Why is it so Hard to get More Passenger Trains on the Coast Line?

By Noel T. Braymer

The Coast Line between Los Angeles and San Jose is a natural for more passenger rail service. The demand is there to fill up more passenger trains. For over 15 years there have been plans to start up day service between Los Angeles and San Francisco on the Coast Line. Yet we are no closer today than 15 years ago. Why? The conventional wisdom is that it is because the Union Pacific is opposed to passenger rail service.

Is this true? Metrolink runs rush hour trains on the UP mainline between Los Angeles and Riverside with few problems. Metrolink shares tracks with the UP from Los Angeles to Oxnard, Lancaster and through to El Monte. ACE runs between Stockton and San Jose on the UP. Not only is this service staying put, but ACE is planning to extend service to Modesto and Merced on the UP. Also ACE is planning major improvements between Stockton and San Jose over the next 10 years to reduce running times by over half and run additional trains. This will require the cooperation of the UP. UP has been talking with ACE and said that separate tracks would be needed to run trains on their right of way for passenger speeds over 79 miles per hour. UP is not saying no to ACE, but will spell out what they want before they will agree.

What ACE and Metrolink have in common is that they are regional services. They deal directly  with the UP and have negotiated agreements with them. These agreements include what is paid for access to the UP rights of way and paying for the track improvements needed to operate passenger trains on the UP. Amtrak on the other hand from its founding has through legislation enjoyed major discounts using the freight railroads tracks and the railroad have had to maintain lines Amtrak uses to passenger standards for many years. The railroads complain they lose money running Amtrak trains and from problems dealing with Amtrak when their trains are late or break down on the railroads.

The exception to this seems to be the Capitol Corridor. Amtrak operates the Capitol Corridor trains between San Jose and Auburn. Recently it was announced that there are plans to extend service south of San Jose to Salinas on the Coast Line with Capitol Corridor trains. How can the Capitol Corridor run on the Coast Line when Amtrak can’t even extend one train north of San Luis Obispo to San Jose on the UP?

Even though the Surfliners and Capitol Corridor trains are operated by Amtrak, they are not managed the same. For years the Capitol Corridor trains have been managed by the Capitol Corridor Joint Power Authority (CCJPA). This JPA is made up of the transportation agencies between San Jose and Sacramento with BART providing the administrative support to run the CCJPA. The CCJPA also gets funding from the State to manage the trains as well as local monies. As such Amtrak runs the Capitol Corridor trains under contract to the CCJPA. Unlike the Surfliner which Amtrak owns most of the equipment, all of equipment for the Capitol Corridor is owned by the State. The State and CCJPA have a lot of leverage over Amtrak which maintains the equipment to keep it in good shape. The Capitol Corridor trains have an excellent on time performance and their equipment have high levels of customer satisfaction.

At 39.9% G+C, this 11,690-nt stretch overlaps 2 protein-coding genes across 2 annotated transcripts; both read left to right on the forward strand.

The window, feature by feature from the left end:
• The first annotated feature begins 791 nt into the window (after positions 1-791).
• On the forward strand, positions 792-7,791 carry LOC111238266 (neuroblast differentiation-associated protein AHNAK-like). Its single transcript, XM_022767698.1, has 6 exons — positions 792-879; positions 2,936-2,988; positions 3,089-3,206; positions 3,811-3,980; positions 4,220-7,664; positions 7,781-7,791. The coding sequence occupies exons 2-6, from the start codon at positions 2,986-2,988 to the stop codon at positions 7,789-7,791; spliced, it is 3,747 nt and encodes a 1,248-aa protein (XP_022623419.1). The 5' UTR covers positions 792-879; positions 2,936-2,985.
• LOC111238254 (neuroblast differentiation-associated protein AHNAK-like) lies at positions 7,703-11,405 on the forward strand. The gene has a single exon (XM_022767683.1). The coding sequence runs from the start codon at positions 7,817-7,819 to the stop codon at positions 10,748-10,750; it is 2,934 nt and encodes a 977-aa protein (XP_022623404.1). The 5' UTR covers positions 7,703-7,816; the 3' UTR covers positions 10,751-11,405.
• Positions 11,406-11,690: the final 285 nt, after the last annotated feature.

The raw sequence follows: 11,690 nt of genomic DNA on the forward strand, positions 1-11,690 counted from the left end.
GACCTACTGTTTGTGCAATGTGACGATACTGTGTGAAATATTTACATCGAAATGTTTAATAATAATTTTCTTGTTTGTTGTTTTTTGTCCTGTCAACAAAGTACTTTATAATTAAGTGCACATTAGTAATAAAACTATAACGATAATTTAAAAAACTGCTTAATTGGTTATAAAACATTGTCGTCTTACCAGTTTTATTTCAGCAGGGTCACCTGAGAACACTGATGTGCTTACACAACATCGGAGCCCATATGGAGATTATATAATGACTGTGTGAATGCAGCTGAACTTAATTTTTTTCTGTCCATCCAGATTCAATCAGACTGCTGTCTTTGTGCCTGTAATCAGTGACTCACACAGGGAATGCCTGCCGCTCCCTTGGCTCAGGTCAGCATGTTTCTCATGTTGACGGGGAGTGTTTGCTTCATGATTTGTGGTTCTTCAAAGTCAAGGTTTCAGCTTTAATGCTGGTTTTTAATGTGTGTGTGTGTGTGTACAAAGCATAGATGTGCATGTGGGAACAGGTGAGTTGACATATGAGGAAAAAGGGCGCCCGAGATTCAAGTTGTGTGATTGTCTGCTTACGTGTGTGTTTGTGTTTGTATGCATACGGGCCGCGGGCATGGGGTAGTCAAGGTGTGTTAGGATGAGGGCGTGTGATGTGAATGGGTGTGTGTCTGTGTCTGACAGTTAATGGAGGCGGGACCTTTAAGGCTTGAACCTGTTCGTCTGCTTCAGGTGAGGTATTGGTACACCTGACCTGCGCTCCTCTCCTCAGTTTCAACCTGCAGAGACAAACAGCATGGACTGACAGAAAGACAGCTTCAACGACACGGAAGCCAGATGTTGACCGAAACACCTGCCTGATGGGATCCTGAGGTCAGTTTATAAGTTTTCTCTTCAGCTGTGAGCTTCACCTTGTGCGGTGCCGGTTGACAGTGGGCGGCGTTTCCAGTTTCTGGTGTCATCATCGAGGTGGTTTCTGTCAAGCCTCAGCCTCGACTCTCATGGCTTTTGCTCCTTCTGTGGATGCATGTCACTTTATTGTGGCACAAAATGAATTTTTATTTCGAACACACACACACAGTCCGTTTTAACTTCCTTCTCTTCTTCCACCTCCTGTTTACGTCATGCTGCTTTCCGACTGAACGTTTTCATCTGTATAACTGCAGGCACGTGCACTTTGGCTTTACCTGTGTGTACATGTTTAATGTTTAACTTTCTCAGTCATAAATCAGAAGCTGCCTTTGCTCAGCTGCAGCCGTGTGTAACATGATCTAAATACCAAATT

Caltrans has been administering the Surfliner and San Joaquins for the State through Amtrak. The CCJPA unlike Caltrans has the freedom to deal directly with the UP on operations of the Capitol Corridor. The CCJPA has created its own bonus program for the UP to encourage it to run their trains on time. In addition the CCJPA pays the UP to upgrade the tracks the Capitol Corridor uses. This has not only benefited the Capitol Corridor trains but also improved operations for the UP.

New Joint Powers Agencies are now being organized to manage the San Joaquins and Pacific Surfliners. The question is what will become of the future Coast Daylight between Los Angeles, San Jose and San Francisco? The local organization for the Central Coast is the Coast Rail Coordinating Council (CRCC) and it has been leading the fight for rail service on the Coast. As such the Coast Daylight doesn’t have a JPA behind it but there will be shared responsibility between the CCJPA and the new LOSSAN JPA on the Coast route.

It appears that a major factor in the lack of progress getting more service on the Coast Line is that it will depend on the UP coming to an agreement with Amtrak. Without Amtrak paying more money the UP is in no hurry to make a deal. Amtrak would be unwilling to set a precedent to raise trackage fees on any train since this would open the gates to raise fee on all their trains.

It seems that the only way to get more service on the Coast Line will require direct coordinated negotiations by the CRCC, CCJPA, LOSSAN, and Caltrans with the UP. Literally these negotiations would have to go over Amtrak’s head. They would require a plan to insure the UP gets paid more money and there is a serious talk about the future track improvements on the Coast Line. This seems to have worked with the CCJPA to make running passenger trains worth it to the UP. It hasn’t been all roses between the UP and the CCJPA but there is certainly more progress to be seen up north.

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